Author: Kelly Ann Jacobson
A combination between a medieval fairytale and a young adult novel, Dreamweaver Road captures the dynamic pacing of a fast and rollicking story and the old world details and flair that comprise the ethereal nature of fantasy fiction. The story opens with sixteen year old Zoey encountering a seer/witch who can see into the future through the dreams of people staying in her crystal covered house. Through the dreams, and the conversation between Angela and Zoey, the reader learns that Zoey’s past is an enigma and her future an open question. She has run away from childhood at the farm, trundling up in Old Rust Bucket (a pickup that runs with no gas) to trace the whereabouts of her childhood friend, Andrew, who has been captured by an evil wizard enamored of Zoey’s developing powers. The quest soon reveals more as Angela’s glance into the future starts to unravel the tendrils of a centuries old battle, unearthing true identifies and ulterior motives.
Of course, as many of you well know, any novel with a pickup truck holding a special spot instantly captivates me as does a story which begins with a description of an elegant witch in a cozy house surrounded by chimes and crystals. The atmosphere is effective, especially with the descriptions of Zoey’s developing powers and the world which surrounds her (similar to Anita Blake’s universe in that it is our world with supernatural overtones). While Dreamweaver Road is short, the tight yet densely descriptive writing helps to ground readers in a fast paced story, also functioning as a focus point to highlight important moments and imbed glowing images of fire and ice magic overlaid with the themes of good versus evil and awakening realizations in a world not quite as it seems.
The unique element of Dreamweaver Road, which is quite different from anything I have read in my beloved Dragonlances, is the implementation of the past, specifically a reinterpretation of the Salem Witch trials and the creative use of the reincarnation theme. While I can’t say too much, for fear of spoilers, I was captivated by this twist in the story and particularly intrigued with memories of the Salem Witch trials. The story starting in the middle of things, literally, also allows the reader to come to know Zoey as she starts to discover the truth about herself, essentially putting us in the front seat as she seeks out answers and provides some emotional flashbacks highlighting the loss of her mother, the discovery of power, and the fear of losing further friends and families.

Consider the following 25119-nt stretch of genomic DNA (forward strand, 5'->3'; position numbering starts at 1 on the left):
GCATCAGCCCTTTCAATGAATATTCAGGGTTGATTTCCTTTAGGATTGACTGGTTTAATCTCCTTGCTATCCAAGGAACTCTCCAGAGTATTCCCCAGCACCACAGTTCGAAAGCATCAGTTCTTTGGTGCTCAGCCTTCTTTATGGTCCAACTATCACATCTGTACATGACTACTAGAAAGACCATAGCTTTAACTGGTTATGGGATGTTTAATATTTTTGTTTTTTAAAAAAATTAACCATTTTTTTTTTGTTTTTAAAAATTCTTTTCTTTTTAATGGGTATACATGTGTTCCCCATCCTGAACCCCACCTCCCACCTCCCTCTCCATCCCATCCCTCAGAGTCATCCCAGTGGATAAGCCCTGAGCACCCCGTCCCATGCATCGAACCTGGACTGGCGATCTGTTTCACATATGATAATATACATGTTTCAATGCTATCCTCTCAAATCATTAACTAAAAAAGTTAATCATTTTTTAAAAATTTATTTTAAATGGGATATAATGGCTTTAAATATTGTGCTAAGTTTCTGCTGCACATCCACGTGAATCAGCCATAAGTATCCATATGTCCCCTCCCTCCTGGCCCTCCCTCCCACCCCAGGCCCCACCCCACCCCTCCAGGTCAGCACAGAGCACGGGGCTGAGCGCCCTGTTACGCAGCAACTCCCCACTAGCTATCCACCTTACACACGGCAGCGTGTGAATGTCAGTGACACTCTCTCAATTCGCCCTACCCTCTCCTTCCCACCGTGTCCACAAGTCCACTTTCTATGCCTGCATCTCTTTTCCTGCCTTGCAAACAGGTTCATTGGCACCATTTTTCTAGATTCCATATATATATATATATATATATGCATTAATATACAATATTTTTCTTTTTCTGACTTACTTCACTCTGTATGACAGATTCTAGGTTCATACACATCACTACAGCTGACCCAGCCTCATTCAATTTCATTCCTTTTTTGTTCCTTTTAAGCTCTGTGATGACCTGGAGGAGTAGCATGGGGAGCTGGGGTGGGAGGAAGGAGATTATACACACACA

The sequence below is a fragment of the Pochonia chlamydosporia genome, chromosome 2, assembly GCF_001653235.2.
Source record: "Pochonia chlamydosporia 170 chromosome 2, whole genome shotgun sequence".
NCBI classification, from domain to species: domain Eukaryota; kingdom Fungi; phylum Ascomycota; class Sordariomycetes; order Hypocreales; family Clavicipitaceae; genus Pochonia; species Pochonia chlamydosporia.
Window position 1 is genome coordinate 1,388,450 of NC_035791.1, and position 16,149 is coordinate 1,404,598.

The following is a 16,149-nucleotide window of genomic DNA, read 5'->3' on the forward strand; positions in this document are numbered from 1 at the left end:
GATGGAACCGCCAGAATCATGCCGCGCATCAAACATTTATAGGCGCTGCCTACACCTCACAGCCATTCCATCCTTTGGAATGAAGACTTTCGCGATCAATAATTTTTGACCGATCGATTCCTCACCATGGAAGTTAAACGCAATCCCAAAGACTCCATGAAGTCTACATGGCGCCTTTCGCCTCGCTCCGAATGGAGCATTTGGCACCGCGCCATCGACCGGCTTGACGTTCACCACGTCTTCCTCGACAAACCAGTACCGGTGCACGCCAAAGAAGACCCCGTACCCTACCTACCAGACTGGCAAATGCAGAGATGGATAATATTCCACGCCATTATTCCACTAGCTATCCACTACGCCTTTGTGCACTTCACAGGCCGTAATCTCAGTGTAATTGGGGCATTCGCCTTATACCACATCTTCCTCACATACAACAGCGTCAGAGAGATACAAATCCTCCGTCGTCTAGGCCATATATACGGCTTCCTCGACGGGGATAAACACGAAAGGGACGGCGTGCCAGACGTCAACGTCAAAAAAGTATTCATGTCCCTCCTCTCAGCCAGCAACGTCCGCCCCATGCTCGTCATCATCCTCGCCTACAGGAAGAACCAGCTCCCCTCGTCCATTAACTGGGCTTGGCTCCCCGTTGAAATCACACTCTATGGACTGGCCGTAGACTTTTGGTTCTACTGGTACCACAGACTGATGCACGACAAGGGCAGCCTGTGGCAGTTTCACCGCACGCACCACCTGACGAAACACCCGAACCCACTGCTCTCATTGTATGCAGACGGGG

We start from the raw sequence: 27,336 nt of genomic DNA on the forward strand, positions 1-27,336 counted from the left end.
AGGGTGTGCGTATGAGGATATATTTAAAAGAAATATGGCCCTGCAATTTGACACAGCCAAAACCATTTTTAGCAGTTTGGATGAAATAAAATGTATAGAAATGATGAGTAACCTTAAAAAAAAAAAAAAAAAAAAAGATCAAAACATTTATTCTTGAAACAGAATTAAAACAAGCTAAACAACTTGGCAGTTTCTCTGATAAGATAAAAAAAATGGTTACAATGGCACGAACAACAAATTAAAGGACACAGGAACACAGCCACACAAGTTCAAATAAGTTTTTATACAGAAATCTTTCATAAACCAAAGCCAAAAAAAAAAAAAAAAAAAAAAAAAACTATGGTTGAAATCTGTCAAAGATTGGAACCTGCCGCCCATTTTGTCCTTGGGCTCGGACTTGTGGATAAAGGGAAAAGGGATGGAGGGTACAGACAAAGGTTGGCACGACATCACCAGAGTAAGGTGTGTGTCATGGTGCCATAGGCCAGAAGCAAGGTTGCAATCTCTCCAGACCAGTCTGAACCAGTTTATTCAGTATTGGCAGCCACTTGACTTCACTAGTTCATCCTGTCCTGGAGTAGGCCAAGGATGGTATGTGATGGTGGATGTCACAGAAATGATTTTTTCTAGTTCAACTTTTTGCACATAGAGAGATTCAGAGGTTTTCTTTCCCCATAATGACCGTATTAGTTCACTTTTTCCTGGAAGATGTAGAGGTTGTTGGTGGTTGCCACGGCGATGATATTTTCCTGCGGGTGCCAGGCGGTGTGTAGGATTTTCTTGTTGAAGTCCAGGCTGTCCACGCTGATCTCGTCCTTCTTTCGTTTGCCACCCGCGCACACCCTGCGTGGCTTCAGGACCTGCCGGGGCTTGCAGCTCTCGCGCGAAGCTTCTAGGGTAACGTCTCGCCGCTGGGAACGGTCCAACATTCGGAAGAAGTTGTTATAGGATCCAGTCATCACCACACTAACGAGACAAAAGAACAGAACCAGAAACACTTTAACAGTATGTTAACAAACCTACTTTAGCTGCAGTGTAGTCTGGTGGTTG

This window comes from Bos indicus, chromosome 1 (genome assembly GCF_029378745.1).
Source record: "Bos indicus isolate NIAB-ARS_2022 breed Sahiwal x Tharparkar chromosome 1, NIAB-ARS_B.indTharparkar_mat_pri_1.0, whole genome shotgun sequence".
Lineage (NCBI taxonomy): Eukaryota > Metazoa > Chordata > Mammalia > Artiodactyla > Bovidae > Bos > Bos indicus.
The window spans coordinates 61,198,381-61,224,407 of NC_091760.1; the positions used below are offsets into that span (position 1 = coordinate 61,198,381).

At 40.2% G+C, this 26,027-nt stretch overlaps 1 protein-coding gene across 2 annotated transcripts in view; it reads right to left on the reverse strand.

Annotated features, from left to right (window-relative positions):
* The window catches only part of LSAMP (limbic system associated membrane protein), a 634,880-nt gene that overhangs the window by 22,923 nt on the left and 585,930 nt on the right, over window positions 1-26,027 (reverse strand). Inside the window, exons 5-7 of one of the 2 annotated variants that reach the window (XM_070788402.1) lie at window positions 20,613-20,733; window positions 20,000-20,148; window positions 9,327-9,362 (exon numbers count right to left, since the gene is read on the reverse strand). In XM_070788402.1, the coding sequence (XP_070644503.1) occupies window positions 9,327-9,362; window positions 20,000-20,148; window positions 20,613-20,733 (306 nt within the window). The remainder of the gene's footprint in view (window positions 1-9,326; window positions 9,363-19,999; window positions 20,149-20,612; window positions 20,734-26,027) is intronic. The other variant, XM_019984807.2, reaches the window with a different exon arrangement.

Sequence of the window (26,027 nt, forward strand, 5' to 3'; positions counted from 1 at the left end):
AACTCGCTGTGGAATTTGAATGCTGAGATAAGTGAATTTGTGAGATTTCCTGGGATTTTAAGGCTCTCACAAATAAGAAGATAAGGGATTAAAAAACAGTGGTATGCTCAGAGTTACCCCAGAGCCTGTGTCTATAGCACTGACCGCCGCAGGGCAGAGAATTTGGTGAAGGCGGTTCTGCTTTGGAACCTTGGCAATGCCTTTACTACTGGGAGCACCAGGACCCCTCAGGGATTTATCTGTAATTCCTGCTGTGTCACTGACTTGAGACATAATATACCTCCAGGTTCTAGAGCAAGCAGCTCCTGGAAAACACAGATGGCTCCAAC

As the main character, Zoey begins to team with some other cool cats (literally, she gets a critter companion – aka witch’s familiar) to search out her destiny and confront the
wizard who effectively raptured her friend from the sky. Along for the ride we have Mother Shipton, a self-satisfied feline with all the answers, a devoted hunk and sword wielder named Will, and (my favorite) Red the dragon. Being a fan of dragons in general, I was glad to see one unfurl its wings and take flight in the story.
No fantasy tale/coming of age story is quite complete without the villain, one ancient wizard/demi-god like being named Danger. The story concentrates on Zoey’s search for Danger, ostensibly to save her friend, but as is the way of things, the plot thickens and she discovers far more reasons to bring the confrontation to a head. The story unravels very quickly (46 pages accordingly to Amazon, although reading an e-version you don’t pay attention to such things). By the time the confrontation arrives, however, we know quite a lot about Zoey and her companions, yet enough mystery remains to keep us invested and also worried about the confrontation, which ends the novel in cliff hanger style as our heroine throws down an ultimatum which will presumably be revealed in the next installment of this triumvirate story. Overall, a fun and imaginative read which creates a vivid world and invests readers in the actions and the characters. Highly recommended.
- Frances Carden